About one in three millennial mothers who were unemployed in July reported that it was because they were unable to access child care or needed to care for children who were not in school. Yet only 11% of millennial fathers cite a lack of school and child care as the reason they are currently out of work.
That divide is highlighted in a new analysis by the Center for American Progress fellows Rasheed Malik and Taryn Morrissey published Wednesday based on data collected in the U.S. Census Bureau's Household Pulse Survey from April through mid-July.
"The coronavirus pandemic is stretching millennial parents to the breaking point and may set maternal labor force participation back decades," researchers Malik and Morrissey write.
In April, about 29% of out-of-work millennial mothers (defined here as those born between 1981 and 1996) cited the main reason they were unemployed was because they needed to care for children, according to the analysis. In June, that rose to a high of 38%. And while the latest figures in July are slightly lower (just over 33%), the researchers note that there are still far more millennial moms not working due to child care and school closures than in the early days of the coronavirus pandemic.
That's in contrast to fathers, where the highest percentage citing child care as a main reason for unemployment hit only 16.2% in June, the analysis finds.
Part of the reason more women are forgoing work, Malik and Morrissey say, is that access to child care has been dramatically disrupted for many American families. When it comes down to it, if a family's child care fails, studies show that more often than not, women bear the burden.
The pandemic has exacerbated this issue, causing widespread closures of child-care facilities. Nearly half, 47%, of working parents reported losing the child care they used before the pandemic, according to a June report from the University of Oregon's RAPID-EC Research Group. Of families using child-care centers, 60% lost their provider.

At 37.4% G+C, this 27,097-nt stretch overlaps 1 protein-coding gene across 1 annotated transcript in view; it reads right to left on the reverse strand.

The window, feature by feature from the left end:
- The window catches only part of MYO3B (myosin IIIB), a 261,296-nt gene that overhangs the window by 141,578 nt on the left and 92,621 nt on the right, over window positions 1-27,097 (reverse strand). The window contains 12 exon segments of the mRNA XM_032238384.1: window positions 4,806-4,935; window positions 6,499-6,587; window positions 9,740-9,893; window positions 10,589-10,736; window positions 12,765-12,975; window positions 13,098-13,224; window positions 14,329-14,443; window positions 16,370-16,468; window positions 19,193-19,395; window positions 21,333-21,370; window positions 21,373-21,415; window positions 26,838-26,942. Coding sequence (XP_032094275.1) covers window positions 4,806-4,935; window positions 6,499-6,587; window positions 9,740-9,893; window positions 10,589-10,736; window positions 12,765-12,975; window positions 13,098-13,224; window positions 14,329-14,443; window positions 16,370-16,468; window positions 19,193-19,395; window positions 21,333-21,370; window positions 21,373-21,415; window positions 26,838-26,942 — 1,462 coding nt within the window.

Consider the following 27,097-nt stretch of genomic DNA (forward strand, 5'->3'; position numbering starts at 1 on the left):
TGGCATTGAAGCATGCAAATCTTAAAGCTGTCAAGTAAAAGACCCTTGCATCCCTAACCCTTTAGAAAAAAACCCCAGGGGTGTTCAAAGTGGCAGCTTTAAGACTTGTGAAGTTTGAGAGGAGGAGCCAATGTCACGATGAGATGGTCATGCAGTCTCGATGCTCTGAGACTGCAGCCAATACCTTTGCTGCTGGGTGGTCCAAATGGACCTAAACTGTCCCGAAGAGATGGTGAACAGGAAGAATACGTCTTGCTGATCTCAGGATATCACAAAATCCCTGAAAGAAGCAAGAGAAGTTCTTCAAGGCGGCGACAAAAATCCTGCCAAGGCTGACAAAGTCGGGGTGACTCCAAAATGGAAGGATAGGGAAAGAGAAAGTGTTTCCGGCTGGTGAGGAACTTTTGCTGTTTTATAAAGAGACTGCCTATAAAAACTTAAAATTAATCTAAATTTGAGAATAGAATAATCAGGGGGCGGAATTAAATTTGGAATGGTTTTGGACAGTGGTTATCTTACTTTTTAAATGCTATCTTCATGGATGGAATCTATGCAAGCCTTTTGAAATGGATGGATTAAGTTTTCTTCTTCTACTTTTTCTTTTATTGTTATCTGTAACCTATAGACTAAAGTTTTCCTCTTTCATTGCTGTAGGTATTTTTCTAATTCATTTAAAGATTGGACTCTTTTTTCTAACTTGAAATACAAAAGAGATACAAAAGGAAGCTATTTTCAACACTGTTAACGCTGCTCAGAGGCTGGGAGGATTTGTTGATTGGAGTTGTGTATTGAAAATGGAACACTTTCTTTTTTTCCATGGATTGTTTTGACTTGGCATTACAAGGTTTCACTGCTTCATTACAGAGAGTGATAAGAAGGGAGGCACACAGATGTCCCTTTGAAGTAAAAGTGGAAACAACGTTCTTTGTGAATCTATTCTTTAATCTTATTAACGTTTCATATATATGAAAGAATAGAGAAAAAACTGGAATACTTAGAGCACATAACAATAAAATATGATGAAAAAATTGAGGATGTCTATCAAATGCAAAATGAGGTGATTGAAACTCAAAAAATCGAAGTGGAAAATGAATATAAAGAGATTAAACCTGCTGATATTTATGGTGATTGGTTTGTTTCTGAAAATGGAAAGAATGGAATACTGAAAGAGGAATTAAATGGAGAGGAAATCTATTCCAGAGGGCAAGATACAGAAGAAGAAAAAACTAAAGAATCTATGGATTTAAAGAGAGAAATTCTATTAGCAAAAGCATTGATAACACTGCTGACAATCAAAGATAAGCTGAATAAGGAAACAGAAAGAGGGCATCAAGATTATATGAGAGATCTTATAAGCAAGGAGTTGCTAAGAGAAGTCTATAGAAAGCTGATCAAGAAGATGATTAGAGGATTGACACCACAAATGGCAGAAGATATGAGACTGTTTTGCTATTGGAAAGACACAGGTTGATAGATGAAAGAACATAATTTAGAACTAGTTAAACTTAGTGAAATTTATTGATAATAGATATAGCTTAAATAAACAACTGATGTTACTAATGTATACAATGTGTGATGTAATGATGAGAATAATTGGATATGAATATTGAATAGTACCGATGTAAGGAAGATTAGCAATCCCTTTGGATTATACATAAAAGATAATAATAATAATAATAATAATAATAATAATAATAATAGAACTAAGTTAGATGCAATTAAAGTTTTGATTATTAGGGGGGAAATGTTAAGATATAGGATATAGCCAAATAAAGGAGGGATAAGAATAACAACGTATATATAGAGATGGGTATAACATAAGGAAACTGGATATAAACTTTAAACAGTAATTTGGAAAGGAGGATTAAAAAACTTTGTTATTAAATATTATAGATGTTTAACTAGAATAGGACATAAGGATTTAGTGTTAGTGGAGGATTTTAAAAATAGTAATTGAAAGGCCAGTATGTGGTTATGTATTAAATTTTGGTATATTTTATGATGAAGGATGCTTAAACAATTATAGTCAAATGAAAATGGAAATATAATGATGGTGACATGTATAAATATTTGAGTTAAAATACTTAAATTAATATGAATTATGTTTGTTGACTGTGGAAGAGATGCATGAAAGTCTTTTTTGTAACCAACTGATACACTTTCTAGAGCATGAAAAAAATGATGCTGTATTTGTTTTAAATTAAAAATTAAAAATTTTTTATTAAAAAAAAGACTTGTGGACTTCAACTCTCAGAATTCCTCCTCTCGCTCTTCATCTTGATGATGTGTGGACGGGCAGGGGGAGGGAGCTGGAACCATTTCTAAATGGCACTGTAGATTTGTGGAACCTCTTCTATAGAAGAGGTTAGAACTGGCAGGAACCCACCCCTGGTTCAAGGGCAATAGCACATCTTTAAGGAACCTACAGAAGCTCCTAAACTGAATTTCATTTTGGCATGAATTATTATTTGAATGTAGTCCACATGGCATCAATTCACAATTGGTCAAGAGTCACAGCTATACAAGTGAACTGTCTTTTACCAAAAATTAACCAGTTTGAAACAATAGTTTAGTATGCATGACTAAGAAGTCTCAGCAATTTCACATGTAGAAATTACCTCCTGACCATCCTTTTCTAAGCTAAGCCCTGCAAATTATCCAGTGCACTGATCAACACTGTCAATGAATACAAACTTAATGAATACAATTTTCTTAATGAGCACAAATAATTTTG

Additionally, 18% of child-care centers nationwide are still closed, according to a survey released in mid-July by the National Association for the Education of Young Children. Of child-care providers that are open, enrollment is down by an average of 67%. While some of that is due to parents' anxiety about the risks of sending children back, many states have placed capacity limits on providers to ensure that social distancing and safety requirements are upheld.
And this problem will likely continue into the fall: Many school districts are planning for limited in-classroom schedules, which may mean that parents will need to provide in-home care for their children for the foreseeable future. And that may have long-term effects on their careers.
While a lack of child care may be a major reason mothers are forgoing work right now, it's certainly not the only hurtle that women face in the workforce. Even among moms who are employed, many take on part-time work so they can balance caring for their children, and many face wage discrimination.
"This goes back decades," says Kristin Rowe-Finkbeiner, executive director and co-founder of MomsRising. "The paid and unpaid work of caregiving is significantly devalued and discriminated against to the point that being a mom is now a greater predictor of wage and hiring discrimination than being a woman."
On average, full-time working mothers are paid just 71 cents to every dollar paid to working dads — with Black and Hispanic working moms earning even less. And single mothers earn just 55 cents for every dollar paid to fathers.
The pandemic has only exacerbated issues facing working mothers. Overall, the pandemic has hit women's jobs much harder than men's. Women have lost nearly 7 million net jobs since February and account for over half of overall job losses since the start of the crisis, according to the National Women's Law Center. Plus, the recovery has been slower for women. Only two in five of the 12.1 million women's jobs lost between February and April have returned as of the end of last month.
Yet prior to the pandemic, women had actually surpassed men in the workforce, representing 50.04% of those employed earlier this year. In July, women made up just 49.7% of the workforce, according to the Bureau of Labor Statistics.
"When moms and women experience extreme wage discrimination, when there isn't pay parity, it actually impacts the wallets of every single person in our nation," Rowe-Finkbeiner says.
All Americans should be incentivized to find solutions for the current child-care crisis, she contends, and prioritize investments in the essential infrastructure that allows parents to work and kids to be cared for in safe environments.
Don't miss more in this series: